In practicing organizational citizenship behavior (OCB), employees go above and beyond the call of duty to better the organization. However, according to a new study in the Journal of Management, “what is good for the organization may not always be good for the employee.” Diane M. Bergeron of Case Western Reserve University, Abbie J. Shipp of Texas A&M University, Benson Rosen of the University of North Carolina, and Stacie A. Furst of the University of Cincinnati explore the issue in their article “Organizational Citizenship Behavior and Career Outcomes: The Cost of Being a Good Citizen,” published on October 26 in JOM. The abstract:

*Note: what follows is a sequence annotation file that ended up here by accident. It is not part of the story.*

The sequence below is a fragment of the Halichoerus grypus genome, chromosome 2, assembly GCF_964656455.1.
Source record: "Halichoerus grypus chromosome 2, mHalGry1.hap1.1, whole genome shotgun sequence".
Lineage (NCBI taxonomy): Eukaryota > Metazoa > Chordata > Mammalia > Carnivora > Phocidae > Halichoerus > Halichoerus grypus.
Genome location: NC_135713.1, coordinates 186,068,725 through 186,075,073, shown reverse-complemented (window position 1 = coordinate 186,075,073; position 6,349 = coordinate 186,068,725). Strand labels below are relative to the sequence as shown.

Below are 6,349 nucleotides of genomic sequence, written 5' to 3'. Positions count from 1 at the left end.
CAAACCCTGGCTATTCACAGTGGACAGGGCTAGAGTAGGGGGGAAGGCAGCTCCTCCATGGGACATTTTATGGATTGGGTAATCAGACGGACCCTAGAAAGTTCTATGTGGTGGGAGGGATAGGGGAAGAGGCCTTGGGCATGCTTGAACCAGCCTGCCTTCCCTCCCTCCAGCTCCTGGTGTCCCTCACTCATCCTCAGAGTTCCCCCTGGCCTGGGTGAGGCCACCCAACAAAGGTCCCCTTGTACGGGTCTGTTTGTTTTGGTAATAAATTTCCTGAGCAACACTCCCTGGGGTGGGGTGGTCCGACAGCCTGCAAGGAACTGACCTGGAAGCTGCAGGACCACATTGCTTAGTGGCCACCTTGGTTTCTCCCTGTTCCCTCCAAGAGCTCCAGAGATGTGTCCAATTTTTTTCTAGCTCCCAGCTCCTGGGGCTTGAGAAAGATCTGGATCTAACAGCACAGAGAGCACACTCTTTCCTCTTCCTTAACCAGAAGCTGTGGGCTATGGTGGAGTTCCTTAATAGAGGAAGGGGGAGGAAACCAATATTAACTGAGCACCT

Existing research suggests that relationships among organizational citizenship behavior (OCB), task performance, and individual career outcomes are necessarily positive. The authors question this assumption and hypothesize that in organizations with outcome-based control systems, time spent on OCB comes at a cost to task performance. Building on this idea, the authors propose not only that time spent on task performance is more important than time spent on OCB in determining career outcomes (i.e., performance evaluation, salary increase, advancement speed, promotion) in an outcome-based control system but also that time spent on OCB may negatively impact career outcomes. Results based on archival data from 3,680 employees in a professional services firm lend some support for these ideas. Specifically, time spent on task performance was more important than OCB in determining all four career outcomes. Further, controlling for time spent on task performance, employees who spent more time on OCB had lower salary increases and advanced more slowly than employees who spent less time on OCB. These findings suggest that relationships between OCB and outcomes are more complex than originally thought and that boundary conditions may apply to conclusions drawn about the outcomes of OCB.
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